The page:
The failed voluntary-retirement program that cost British Columbia Lottery Corporation (BCLC) CA$25 million instead of the CA$20 million it had hoped to save as alternative to employee termination, is once again the subject of contention. It turned out that the BCLC had deducted a large chunk of the CA$25 million extraordinary costs from the 10 percent hosting fees received by all host municipalities.
Burnaby City’s Director of Finance Denise Jorgenson raised the issue through an inter-office memo dated January 28, 2015, addressed to the city’s financial committee. It contained information explaining how CA$19.1 million of the CA$25 million voluntary-retirement extraordinary expenses were deducted as administrative costs from the revenue shares of municipalities.
The memo took note that CA$19.1 million was initially allocated as extraordinary expenses of BCLC’s Casino and Community Gaming , Lottery and eGaming business division for the 1st Quarter of 2014, being the unit in charge of casino operations. Subsequently the division deducted the CA$19.1 million from the entire revenue share proceeds of all host municipalities by reflecting the amounts allocated as part of Administrative and Operating Costs, a standard corporate operating expense allocated quarterly to host municipalities.
A portion of the allocation table incorporated in the Burnaby memo, shows that the bulk of the CA$19.1 million extraordinary costs, totaling CA$14.5 million were allocated to Richmond, Burnaby, Vancouver, Coquitiam, Westminster, Langley, and Surrey.
The City of Richmond had the highest amount of additional revenue reduction at CA$4,744,559 (20.9 percent of the CA$19.1 million); being host to River Rock Casino, the province’s highest casino earner based on its net revenue of CA$343.2 million in 2014. The City of Barnaby came in second for having as much as CA$2,536,110 extraordinary deduction, as the Grand Villa Casino in Barnaby City, earned a total of CA$183.5 million in 2014.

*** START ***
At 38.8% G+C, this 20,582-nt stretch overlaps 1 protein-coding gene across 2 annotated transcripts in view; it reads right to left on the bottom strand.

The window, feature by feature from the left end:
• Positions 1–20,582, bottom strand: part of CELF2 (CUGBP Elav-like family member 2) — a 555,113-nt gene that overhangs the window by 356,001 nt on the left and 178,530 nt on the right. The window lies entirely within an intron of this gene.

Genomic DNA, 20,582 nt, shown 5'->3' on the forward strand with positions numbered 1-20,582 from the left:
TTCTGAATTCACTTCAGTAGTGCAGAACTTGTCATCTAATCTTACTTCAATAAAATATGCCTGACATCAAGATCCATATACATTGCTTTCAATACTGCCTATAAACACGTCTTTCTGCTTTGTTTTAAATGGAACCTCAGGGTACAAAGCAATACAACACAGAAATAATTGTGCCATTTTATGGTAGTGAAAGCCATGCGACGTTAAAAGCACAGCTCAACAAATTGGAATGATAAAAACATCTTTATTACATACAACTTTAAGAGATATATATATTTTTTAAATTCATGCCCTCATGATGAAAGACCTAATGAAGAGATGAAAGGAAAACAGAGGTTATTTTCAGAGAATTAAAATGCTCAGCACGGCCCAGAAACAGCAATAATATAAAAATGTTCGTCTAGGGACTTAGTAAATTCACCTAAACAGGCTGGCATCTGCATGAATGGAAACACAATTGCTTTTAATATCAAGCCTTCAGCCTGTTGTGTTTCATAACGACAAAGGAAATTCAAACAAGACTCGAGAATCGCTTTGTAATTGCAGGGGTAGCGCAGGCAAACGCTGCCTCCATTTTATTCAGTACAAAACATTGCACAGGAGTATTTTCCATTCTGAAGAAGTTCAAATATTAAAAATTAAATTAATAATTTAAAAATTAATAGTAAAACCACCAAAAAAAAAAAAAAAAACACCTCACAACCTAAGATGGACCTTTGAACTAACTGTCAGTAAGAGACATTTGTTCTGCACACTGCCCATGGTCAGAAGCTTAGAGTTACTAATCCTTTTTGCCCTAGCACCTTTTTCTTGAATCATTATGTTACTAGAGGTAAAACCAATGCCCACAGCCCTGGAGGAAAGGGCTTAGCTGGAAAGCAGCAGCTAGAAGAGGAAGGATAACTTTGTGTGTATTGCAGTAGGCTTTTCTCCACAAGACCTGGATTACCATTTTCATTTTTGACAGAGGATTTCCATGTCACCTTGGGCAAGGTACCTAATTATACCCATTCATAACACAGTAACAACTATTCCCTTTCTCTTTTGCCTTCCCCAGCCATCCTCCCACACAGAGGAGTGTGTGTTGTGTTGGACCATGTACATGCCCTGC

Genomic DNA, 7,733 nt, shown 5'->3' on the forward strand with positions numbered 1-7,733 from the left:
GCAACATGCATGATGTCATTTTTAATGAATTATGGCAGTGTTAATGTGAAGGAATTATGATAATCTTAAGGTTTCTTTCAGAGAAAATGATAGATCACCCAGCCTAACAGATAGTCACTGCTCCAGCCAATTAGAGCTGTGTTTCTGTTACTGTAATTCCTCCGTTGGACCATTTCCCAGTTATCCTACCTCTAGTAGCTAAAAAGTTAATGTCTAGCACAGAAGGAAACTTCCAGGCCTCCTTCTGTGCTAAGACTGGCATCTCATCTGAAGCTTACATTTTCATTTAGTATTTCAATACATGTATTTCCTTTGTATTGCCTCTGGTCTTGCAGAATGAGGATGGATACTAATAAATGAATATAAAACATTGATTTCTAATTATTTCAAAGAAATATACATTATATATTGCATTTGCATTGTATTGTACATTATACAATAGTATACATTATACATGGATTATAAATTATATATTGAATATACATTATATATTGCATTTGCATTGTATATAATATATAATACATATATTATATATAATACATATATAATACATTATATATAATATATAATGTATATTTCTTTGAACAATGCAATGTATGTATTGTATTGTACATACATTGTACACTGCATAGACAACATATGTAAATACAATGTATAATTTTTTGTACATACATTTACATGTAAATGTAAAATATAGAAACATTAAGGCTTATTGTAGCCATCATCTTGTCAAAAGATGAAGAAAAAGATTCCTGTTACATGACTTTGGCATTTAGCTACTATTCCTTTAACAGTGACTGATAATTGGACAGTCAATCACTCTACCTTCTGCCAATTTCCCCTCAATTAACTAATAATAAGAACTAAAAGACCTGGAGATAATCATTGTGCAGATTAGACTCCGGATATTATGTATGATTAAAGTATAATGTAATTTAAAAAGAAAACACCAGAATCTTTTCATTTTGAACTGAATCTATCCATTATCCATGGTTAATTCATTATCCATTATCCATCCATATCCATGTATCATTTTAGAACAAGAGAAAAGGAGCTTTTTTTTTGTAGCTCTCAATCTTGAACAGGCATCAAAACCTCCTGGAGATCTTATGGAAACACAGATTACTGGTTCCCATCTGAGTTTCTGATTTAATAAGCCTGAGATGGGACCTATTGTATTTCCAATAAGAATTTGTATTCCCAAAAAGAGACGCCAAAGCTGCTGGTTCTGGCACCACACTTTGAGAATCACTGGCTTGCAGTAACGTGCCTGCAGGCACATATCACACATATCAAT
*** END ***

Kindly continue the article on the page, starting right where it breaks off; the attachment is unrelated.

To further support the analysis presented by the Burnaby memo, it included comparative quarterly reports indicating how administrative costs CA$25,466,731 during the 1st Quarter of 2014 was notably higher by around CA$2.5 million when compared to the previous CA$22,899,756 incurred in the 4th Quarter of December 2013. On the other hand, the city’s subsequent administrative expenses were likewise comparatively lower during the 2nd and 3rd Quarters of 2014 at CA$21,388,271 and CA$21,728,396, respectively.
The analysis showed that the BCLC has 35 community gaming centres and 17 casinos, to which the amounts deducted per municipality were based on net revenues earned; denoting that the higher the gaming profit realized by a community’s casinos and local gaming centres, the higher the amount of extraordinary expense deducted from a municipality’s revenue share.
Ms. Susan Dolinski, the Communications VP at BCLC asserts that they make changes that pose higher costs to BCLC and the province; such costs, including future cost savings will also be shared (by host municipalities).
However, David Eby, Member of the Legislative Assembly of British Columbia and the designated New Democratic Party (NDP) critic for gaming, asserts that the host cities are entitled to receive 10 percent of the net revenue generated by the hosted casinos. He added that the BCLC created an accounting entry that forced municipalities to shoulder costs not attributable to casino losses but are in fact costs resulting from a mistake committed by someone at the BCLC.
In a previous statement issued by Finance Minister Mike de Jong, the minister said that the government audit report that unraveled the CA$25 million voluntary retirement fiasco indicated and confirmed some significant failings within the Human Resource Management Section of the provincial lottery corporation.